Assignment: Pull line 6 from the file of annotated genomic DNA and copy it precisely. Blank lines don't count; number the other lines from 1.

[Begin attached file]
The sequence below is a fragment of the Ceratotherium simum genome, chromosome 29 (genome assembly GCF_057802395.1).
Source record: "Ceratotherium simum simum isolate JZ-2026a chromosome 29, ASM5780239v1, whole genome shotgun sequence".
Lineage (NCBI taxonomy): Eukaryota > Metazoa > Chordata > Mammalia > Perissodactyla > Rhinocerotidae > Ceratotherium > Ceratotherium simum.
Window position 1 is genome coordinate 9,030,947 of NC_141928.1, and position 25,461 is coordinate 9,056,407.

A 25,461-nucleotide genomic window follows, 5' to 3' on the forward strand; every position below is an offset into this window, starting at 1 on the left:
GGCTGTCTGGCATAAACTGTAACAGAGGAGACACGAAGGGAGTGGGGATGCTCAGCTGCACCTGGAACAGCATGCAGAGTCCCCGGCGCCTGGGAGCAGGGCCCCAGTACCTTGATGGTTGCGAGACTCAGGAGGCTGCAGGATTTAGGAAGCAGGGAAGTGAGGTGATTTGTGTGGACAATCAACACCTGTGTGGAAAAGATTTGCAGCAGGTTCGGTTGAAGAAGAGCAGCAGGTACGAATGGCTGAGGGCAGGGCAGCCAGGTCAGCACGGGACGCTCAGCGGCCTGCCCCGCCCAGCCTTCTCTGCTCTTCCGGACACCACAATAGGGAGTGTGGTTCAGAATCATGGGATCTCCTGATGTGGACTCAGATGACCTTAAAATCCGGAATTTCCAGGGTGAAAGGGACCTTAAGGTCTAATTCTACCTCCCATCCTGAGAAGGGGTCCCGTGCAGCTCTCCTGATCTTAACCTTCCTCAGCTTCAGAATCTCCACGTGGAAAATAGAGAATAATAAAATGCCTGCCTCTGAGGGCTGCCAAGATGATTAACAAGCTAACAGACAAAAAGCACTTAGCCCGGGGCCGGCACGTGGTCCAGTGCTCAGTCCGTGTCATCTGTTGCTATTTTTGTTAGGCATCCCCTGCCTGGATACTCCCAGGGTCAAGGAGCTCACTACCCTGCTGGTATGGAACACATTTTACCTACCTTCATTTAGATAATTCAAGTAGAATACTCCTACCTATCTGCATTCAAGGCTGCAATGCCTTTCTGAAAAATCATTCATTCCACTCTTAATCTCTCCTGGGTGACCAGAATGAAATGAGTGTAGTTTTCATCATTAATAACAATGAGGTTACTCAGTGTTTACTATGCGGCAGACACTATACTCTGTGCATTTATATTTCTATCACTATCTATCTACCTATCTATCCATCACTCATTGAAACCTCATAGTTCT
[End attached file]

GGCTGTCTGGCATAAACTGTAACAGAGGAGACACGAAGGGAGTGGGGATGCTCAGCTGCACCTGGAACAGCATGCAGAGTCCCCGGCGCCTGGGAGCAGGGCCCCAGTACCTTGATGGTTGCGAGACTCAGGAGGCTGCAGGATTTAGGAAGCAGGGAAGTGAGGTGATTTGTGTGGACAATCAACACCTGTGTGGAAAAGATTTGCAGCAGGTTCGGTTGAAGAAGAGCAGCAGGTACGAATGGCTGAGGGCAGGGCAGCCAGGTCAGCACGGGACGCTCAGCGGCCTGCCCCGCCCAGCCTTCTCTGCTCTTCCGGACACCACAATAGGGAGTGTGGTTCAGAATCATGGGATCTCCTGATGTGGACTCAGATGACCTTAAAATCCGGAATTTCCAGGGTGAAAGGGACCTTAAGGTCTAATTCTACCTCCCATCCTGAGAAGGGGTCCCGTGCAGCTCTCCTGATCTTAACCTTCCTCAGCTTCAGAATCTCCACGTGGAAAATAGAGAATAATAAAATGCCTGCCTCTGAGGGCTGCCAAGATGATTAACAAGCTAACAGACAAAAAGCACTTAGCCCGGGGCCGGCACGTGGTCCAGTGCTCAGTCCGTGTCATCTGTTGCTATTTTTGTTAGGCATCCCCTGCCTGGATACTCCCAGGGTCAAGGAGCTCACTACCCTGCTGGTATGGAACACATTTTACCTACCTTCATTTAGATAATTCAAGTAGAATACTCCTACCTATCTGCATTCAAGGCTGCAATGCCTTTCTGAAAAATCATTCATTCCACTCTTAATCTCTCCTGGGTGACCAGAATGAAATGAGTGTAGTTTTCATCATTAATAACAATGAGGTTACTCAGTGTTTACTATGCGGCAGACACTATACTCTGTGCATTTATATTTCTATCACTATCTATCTACCTATCTATCCATCACTCATTGAAACCTCATAGTTCT